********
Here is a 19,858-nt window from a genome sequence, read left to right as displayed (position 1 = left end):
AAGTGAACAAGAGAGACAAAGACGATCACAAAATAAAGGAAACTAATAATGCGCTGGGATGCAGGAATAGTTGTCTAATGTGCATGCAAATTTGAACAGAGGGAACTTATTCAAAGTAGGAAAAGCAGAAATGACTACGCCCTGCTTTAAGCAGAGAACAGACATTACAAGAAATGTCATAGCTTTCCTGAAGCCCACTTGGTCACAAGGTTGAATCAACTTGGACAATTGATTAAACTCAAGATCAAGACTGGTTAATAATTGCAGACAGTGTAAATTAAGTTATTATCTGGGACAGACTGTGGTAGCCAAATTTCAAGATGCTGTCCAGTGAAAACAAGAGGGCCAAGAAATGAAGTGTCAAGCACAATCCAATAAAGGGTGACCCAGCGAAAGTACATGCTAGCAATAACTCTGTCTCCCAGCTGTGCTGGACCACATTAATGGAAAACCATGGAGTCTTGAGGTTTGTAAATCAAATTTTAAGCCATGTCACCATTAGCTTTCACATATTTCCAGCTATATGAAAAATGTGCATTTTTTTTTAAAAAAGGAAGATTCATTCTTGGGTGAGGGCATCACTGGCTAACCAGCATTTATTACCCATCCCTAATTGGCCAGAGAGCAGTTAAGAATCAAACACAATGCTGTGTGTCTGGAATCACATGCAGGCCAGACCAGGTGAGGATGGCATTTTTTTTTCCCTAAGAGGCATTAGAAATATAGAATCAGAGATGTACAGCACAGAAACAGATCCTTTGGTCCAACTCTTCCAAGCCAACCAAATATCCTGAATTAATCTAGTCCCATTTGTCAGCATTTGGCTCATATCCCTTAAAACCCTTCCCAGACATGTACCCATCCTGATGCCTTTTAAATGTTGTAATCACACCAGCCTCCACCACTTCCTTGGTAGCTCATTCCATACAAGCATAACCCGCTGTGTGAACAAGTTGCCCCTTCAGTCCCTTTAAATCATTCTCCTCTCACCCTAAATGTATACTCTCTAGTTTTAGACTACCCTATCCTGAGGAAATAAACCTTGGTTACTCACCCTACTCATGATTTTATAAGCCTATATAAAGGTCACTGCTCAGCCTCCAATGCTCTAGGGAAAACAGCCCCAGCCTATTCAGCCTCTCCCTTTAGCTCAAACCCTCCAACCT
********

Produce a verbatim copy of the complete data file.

Here is a 19,858-nt window from a genome sequence, read left to right as displayed (position 1 = left end):
AAGTGAACAAGAGAGACAAAGACGATCACAAAATAAAGGAAACTAATAATGCGCTGGGATGCAGGAATAGTTGTCTAATGTGCATGCAAATTTGAACAGAGGGAACTTATTCAAAGTAGGAAAAGCAGAAATGACTACGCCCTGCTTTAAGCAGAGAACAGACATTACAAGAAATGTCATAGCTTTCCTGAAGCCCACTTGGTCACAAGGTTGAATCAACTTGGACAATTGATTAAACTCAAGATCAAGACTGGTTAATAATTGCAGACAGTGTAAATTAAGTTATTATCTGGGACAGACTGTGGTAGCCAAATTTCAAGATGCTGTCCAGTGAAAACAAGAGGGCCAAGAAATGAAGTGTCAAGCACAATCCAATAAAGGGTGACCCAGCGAAAGTACATGCTAGCAATAACTCTGTCTCCCAGCTGTGCTGGACCACATTAATGGAAAACCATGGAGTCTTGAGGTTTGTAAATCAAATTTTAAGCCATGTCACCATTAGCTTTCACATATTTCCAGCTATATGAAAAATGTGCATTTTTTTTTAAAAAAGGAAGATTCATTCTTGGGTGAGGGCATCACTGGCTAACCAGCATTTATTACCCATCCCTAATTGGCCAGAGAGCAGTTAAGAATCAAACACAATGCTGTGTGTCTGGAATCACATGCAGGCCAGACCAGGTGAGGATGGCATTTTTTTTTCCCTAAGAGGCATTAGAAATATAGAATCAGAGATGTACAGCACAGAAACAGATCCTTTGGTCCAACTCTTCCAAGCCAACCAAATATCCTGAATTAATCTAGTCCCATTTGTCAGCATTTGGCTCATATCCCTTAAAACCCTTCCCAGACATGTACCCATCCTGATGCCTTTTAAATGTTGTAATCACACCAGCCTCCACCACTTCCTTGGTAGCTCATTCCATACAAGCATAACCCGCTGTGTGAACAAGTTGCCCCTTCAGTCCCTTTAAATCATTCTCCTCTCACCCTAAATGTATACTCTCTAGTTTTAGACTACCCTATCCTGAGGAAATAAACCTTGGTTACTCACCCTACTCATGATTTTATAAGCCTATATAAAGGTCACTGCTCAGCCTCCAATGCTCTAGGGAAAACAGCCCCAGCCTATTCAGCCTCTCCCTTTAGCTCAAACCCTCCAACCT